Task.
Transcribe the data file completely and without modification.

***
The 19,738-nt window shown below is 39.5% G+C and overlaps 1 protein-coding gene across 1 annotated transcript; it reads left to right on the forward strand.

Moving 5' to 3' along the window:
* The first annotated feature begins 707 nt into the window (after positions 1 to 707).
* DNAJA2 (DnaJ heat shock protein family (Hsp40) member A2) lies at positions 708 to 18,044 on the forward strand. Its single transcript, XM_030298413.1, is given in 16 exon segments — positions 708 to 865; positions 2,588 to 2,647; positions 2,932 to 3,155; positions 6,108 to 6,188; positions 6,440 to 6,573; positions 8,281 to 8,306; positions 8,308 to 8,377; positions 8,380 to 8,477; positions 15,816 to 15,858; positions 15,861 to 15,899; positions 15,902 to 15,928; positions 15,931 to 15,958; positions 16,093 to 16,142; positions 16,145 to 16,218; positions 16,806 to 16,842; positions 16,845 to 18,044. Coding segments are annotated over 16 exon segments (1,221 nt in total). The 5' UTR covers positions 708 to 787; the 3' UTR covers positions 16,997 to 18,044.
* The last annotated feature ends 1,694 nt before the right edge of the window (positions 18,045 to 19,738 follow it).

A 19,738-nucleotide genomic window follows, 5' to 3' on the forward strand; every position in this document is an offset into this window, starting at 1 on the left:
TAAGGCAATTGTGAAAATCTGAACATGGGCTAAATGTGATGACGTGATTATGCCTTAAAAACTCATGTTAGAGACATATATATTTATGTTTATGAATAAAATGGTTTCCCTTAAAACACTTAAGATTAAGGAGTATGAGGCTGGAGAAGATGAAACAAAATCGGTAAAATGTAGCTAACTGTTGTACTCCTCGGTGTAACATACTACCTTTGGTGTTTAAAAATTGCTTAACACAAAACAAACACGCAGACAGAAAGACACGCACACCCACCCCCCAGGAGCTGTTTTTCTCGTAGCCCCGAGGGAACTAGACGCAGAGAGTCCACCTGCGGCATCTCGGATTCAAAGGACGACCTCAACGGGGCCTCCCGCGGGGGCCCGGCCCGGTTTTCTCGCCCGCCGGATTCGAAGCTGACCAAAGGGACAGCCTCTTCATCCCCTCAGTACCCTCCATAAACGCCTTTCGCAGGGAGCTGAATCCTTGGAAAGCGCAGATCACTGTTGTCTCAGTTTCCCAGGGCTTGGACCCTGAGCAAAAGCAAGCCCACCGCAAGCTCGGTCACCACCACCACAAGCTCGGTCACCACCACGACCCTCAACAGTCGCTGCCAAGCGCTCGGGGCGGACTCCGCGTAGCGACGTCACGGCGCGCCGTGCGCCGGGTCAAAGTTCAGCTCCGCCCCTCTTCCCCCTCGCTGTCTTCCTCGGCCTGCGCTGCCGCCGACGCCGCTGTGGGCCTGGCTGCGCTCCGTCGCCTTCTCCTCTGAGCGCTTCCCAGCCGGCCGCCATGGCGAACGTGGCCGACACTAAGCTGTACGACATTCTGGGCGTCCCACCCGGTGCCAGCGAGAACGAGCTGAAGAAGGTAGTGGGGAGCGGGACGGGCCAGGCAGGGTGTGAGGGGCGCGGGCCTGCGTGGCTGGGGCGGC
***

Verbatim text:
The 19,738-nt window shown below is 39.5% G+C and overlaps 1 protein-coding gene across 1 annotated transcript; it reads left to right on the forward strand.

Moving 5' to 3' along the window:
* The first annotated feature begins 707 nt into the window (after positions 1 to 707).
* DNAJA2 (DnaJ heat shock protein family (Hsp40) member A2) lies at positions 708 to 18,044 on the forward strand. Its single transcript, XM_030298413.1, is given in 16 exon segments — positions 708 to 865; positions 2,588 to 2,647; positions 2,932 to 3,155; positions 6,108 to 6,188; positions 6,440 to 6,573; positions 8,281 to 8,306; positions 8,308 to 8,377; positions 8,380 to 8,477; positions 15,816 to 15,858; positions 15,861 to 15,899; positions 15,902 to 15,928; positions 15,931 to 15,958; positions 16,093 to 16,142; positions 16,145 to 16,218; positions 16,806 to 16,842; positions 16,845 to 18,044. Coding segments are annotated over 16 exon segments (1,221 nt in total). The 5' UTR covers positions 708 to 787; the 3' UTR covers positions 16,997 to 18,044.
* The last annotated feature ends 1,694 nt before the right edge of the window (positions 18,045 to 19,738 follow it).

A 19,738-nucleotide genomic window follows, 5' to 3' on the forward strand; every position in this document is an offset into this window, starting at 1 on the left:
TAAGGCAATTGTGAAAATCTGAACATGGGCTAAATGTGATGACGTGATTATGCCTTAAAAACTCATGTTAGAGACATATATATTTATGTTTATGAATAAAATGGTTTCCCTTAAAACACTTAAGATTAAGGAGTATGAGGCTGGAGAAGATGAAACAAAATCGGTAAAATGTAGCTAACTGTTGTACTCCTCGGTGTAACATACTACCTTTGGTGTTTAAAAATTGCTTAACACAAAACAAACACGCAGACAGAAAGACACGCACACCCACCCCCCAGGAGCTGTTTTTCTCGTAGCCCCGAGGGAACTAGACGCAGAGAGTCCACCTGCGGCATCTCGGATTCAAAGGACGACCTCAACGGGGCCTCCCGCGGGGGCCCGGCCCGGTTTTCTCGCCCGCCGGATTCGAAGCTGACCAAAGGGACAGCCTCTTCATCCCCTCAGTACCCTCCATAAACGCCTTTCGCAGGGAGCTGAATCCTTGGAAAGCGCAGATCACTGTTGTCTCAGTTTCCCAGGGCTTGGACCCTGAGCAAAAGCAAGCCCACCGCAAGCTCGGTCACCACCACCACAAGCTCGGTCACCACCACGACCCTCAACAGTCGCTGCCAAGCGCTCGGGGCGGACTCCGCGTAGCGACGTCACGGCGCGCCGTGCGCCGGGTCAAAGTTCAGCTCCGCCCCTCTTCCCCCTCGCTGTCTTCCTCGGCCTGCGCTGCCGCCGACGCCGCTGTGGGCCTGGCTGCGCTCCGTCGCCTTCTCCTCTGAGCGCTTCCCAGCCGGCCGCCATGGCGAACGTGGCCGACACTAAGCTGTACGACATTCTGGGCGTCCCACCCGGTGCCAGCGAGAACGAGCTGAAGAAGGTAGTGGGGAGCGGGACGGGCCAGGCAGGGTGTGAGGGGCGCGGGCCTGCGTGGCTGGGGCGGC